Phase 1 participants, those inducted into the study early in their change venture, appear to be disproportionately represented among the more negative qualitative outcomes and had more modest quantitative outcomes. This may indicate that positive outcomes for those first initiating the change process are likely less positive than the overall findings of this study would suggest, that the change process is difficult and requires extraordinary persistence to attain success, or other possibilities. There were, however, some Phase 1 participants in all qualitative outcome categories.
We need to remind ourselves that “successful heterosexual adjustment” is not defined as becoming “100% straight” (which is the straw-man that BTB and others wish to attack), but rather is moving to a position where the individual feels capable of comfortably operating within a heterosexual relationship. Critics might bandy around the language of “bisexuality”, but this shift is often (as the authors identify) far more to do with sexual identity and in particular a sense of being released from needing to identify as “gay”. This post-gay perspective is exactly what I’ve been writing about here for a number of years. The authors continue,
In light of the role of attributions and meaning in sexual identity labeling, is it possible as well that some of what is reported in this study as change of orientation (i.e., the outcomes experienced by the Success: Conversion participants) is more accurately understood as change in sexual identity? An interesting observation about this data is that most of the change that was reported on the self-report measures occurred early in the change attempt. Our previous report (Jones & Yarhouse, 2007) indicated that this change most commonly occurred between T1 and T2, and that the shift that occurred was sustained through T3. The present data suggest such change can be sustained through T6 for those who report successful change. These findings go against the common argument that change of orientation is gradual and occurs over an extended period of time. Some may see these results as reflecting not a change in sexual orientation for most participants who reported such change, but rather a change in sexual identity. Such a change might result from how one thinks of oneself and labels one’s sexual preferences (i.e., attributions and meaning making). It is also possible, though, that this data reflects persons who experienced a change in orientation and a change in sexual identity. In some individuals, a shift in sexual identity might subsequently be consolidated as true shift in sexual orientation. The Kinsey measures of sexual attraction and sexual fantasy would seem to measure some of the fundamental dimensions of sexual orientation. The shifts reported appear to be consolidated and sustained over time for those who reported a successful outcome at T6. It certainly appears from this data that the process of change is complex and multifaceted.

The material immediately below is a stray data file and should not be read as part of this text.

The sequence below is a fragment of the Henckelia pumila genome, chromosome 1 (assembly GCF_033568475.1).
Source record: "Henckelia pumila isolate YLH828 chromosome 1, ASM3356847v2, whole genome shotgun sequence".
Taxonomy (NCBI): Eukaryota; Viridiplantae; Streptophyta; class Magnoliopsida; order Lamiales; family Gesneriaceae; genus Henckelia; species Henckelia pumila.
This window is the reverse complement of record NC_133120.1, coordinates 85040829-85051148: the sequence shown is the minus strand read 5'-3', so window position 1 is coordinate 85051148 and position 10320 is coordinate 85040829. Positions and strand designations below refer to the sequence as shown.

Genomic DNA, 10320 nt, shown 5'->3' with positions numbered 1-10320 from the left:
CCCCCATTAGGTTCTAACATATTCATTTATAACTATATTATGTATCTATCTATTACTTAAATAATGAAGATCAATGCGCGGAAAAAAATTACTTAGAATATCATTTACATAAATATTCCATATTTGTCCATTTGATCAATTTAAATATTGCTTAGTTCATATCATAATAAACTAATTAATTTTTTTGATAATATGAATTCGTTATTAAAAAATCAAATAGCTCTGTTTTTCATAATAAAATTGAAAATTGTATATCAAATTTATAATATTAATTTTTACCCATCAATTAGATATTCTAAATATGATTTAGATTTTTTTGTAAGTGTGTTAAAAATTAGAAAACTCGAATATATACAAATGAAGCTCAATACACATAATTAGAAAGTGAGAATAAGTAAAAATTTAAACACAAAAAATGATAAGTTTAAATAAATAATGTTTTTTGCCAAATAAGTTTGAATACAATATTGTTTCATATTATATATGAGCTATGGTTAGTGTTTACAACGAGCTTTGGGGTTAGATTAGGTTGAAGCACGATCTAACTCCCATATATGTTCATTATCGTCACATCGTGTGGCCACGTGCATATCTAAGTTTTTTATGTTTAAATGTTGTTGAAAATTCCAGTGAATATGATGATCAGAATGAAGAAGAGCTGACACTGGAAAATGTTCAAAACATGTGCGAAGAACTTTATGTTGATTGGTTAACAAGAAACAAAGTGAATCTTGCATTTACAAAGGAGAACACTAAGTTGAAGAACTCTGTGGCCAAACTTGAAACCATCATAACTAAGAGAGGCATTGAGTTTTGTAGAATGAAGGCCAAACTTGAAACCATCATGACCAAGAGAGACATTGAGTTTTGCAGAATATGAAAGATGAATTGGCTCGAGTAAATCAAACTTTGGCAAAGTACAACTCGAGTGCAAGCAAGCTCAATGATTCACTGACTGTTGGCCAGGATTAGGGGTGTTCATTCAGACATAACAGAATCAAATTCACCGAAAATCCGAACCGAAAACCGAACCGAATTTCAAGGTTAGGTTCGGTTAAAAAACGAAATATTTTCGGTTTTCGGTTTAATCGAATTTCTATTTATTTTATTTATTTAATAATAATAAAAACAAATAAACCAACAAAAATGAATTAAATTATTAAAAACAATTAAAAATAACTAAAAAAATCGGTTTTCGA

It strikes me that if those implacably opposed to the idea of sexual orientation and identity change want to critique this research, they need to do better than just set-up straw-men that the authors have already themselves rejected, Rather, they should engage further with the actual paper itself and the hard results, and in particular the emphasised hypothesis above that orientation change may be a subsequent effect to identity change, an hypothesis that challenges the common assumption that sexual desire is biologically innate and cannot be altered. As this research shows, it has now been empirically recorded that such sexual desire can and does change in some individuals over time, especially when they place themselves in environments that support such a journey.